He added: “So I don’t think there is an expectation by the Turkish public to change the Syria policy. However, there is an increasing tendency to expect Turkey to solve its own problems rather than playing an active role in the neighborhood.”

In the meantime, 51 percent of respondents said Turkey and the EU had conflicting interests in the Syrian civil war.

With rising global risks around Turkey, which neighbors several conflict zones, Dalay said that the Turkish people will be inclined to take a cautious stance to minimize potential challenges. 

“Despite the restrained approach of Turkish public opinion regarding the Syrian conflict, I don’t expect a quick normalization process with the Assad regime apart from some bilateral engagements at the intelligence and security levels,” he said.

Dalay believes that the dip in support for Russia and the enhanced trust in Brussels does not mean more leverage for Washington over Ankara. 

“The reason is simple,” he said, “the EU is considered a domestic matter for Turkey thanks to its agency for uplifting the country’s democratic standards. However, the relationship with the US is often framed as a foreign policy and security matter where both sides have seen serious crises over the previous years. Therefore, the cautious stance in Turkey toward Washington is mostly linked with the traces that were left from the latest diplomatic blows.”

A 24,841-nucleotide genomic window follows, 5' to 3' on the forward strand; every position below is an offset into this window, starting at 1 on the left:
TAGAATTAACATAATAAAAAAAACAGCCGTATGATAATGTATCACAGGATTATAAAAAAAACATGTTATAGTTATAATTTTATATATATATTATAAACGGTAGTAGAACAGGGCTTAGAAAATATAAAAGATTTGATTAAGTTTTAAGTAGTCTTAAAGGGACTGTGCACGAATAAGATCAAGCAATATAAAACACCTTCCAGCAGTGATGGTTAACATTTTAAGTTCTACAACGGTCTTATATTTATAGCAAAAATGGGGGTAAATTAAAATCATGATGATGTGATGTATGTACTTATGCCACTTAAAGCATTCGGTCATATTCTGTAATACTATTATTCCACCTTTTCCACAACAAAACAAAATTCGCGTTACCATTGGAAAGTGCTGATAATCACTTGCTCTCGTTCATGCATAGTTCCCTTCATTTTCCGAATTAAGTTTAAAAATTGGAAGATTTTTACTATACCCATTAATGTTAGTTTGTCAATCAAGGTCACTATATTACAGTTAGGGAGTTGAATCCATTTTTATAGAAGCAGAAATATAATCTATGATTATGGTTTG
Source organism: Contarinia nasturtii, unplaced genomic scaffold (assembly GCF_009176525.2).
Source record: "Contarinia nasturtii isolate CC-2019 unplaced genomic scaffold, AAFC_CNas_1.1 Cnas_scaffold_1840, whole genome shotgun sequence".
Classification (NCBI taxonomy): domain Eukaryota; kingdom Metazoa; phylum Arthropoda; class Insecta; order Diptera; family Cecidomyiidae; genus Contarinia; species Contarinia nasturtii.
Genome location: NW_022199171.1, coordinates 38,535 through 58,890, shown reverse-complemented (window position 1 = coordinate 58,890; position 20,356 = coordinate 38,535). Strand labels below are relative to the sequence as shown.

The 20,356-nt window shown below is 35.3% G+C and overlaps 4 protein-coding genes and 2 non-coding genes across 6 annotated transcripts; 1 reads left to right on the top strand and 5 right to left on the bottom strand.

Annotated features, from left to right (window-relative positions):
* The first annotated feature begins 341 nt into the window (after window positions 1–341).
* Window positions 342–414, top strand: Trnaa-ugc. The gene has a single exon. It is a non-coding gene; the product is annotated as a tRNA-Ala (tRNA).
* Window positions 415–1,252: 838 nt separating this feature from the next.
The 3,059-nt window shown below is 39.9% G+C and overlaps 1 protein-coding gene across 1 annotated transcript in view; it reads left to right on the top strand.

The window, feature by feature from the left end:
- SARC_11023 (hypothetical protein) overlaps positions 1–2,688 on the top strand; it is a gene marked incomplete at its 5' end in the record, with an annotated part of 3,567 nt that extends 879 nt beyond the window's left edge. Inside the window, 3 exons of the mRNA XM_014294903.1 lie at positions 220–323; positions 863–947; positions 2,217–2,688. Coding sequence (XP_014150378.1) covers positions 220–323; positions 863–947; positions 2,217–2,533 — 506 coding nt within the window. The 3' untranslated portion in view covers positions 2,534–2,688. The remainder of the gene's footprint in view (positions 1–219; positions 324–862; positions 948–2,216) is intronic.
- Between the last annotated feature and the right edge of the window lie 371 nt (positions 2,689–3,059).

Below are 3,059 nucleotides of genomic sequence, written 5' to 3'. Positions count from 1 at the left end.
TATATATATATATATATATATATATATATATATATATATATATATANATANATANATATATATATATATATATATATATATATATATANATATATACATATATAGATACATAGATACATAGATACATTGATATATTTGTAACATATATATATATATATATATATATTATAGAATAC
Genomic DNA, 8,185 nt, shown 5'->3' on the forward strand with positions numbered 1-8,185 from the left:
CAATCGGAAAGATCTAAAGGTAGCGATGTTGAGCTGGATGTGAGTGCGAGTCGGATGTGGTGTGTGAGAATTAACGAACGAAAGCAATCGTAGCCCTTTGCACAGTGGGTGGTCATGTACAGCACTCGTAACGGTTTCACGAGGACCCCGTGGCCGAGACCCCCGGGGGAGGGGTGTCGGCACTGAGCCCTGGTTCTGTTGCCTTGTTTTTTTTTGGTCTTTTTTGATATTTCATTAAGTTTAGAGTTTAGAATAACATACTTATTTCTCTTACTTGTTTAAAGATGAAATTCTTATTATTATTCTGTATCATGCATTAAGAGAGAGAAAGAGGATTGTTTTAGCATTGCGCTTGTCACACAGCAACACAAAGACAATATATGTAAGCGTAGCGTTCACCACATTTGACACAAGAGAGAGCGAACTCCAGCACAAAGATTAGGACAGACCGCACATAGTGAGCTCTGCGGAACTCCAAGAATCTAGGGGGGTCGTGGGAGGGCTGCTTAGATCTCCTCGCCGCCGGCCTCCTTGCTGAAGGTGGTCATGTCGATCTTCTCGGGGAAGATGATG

Yemen’s Taiz mourns 2 children who committed suicide

Yemen’s Taiz mourns 2 children who committed suicide
Updated 11 sec ago

Yemen’s Taiz mourns 2 children who committed suicide

Yemen’s Taiz mourns 2 children who committed suicide
  • Calls grow for deeper investigation into motivations and protection of youngsters amid shock and despair

AL-MUKALLA, Yemen: Security services of the southern Yemeni city of Taiz said that two children committed suicide in two separate events on Saturday, leaving the beleaguered population in shock and despair.

Police in Taiz said in a statement that they were notified of two suicide victims in the city on Saturday evening, citing the deaths as “dangerous precedents.”

Police named the first child as 12-year-old Kareem Abdul Kareem from the Al-Jamhuria neighborhood, who hanged himself inside his room on Saturday afternoon by tying a scarf around his neck.

Ammar Khaled, a 16-year-old who committed suicide on Saturday evening by wrapping a rope around his neck and tying it to a door outside his family’s home, is the second victim. 

After forensic investigators gathered photographs and evidence, his family requested his burial on the same day. 

Police in Taiz pledged to investigate the circumstances surrounding the deaths of the victims and have asked the community and professionals for assistance in determining the reasons behind the suicides.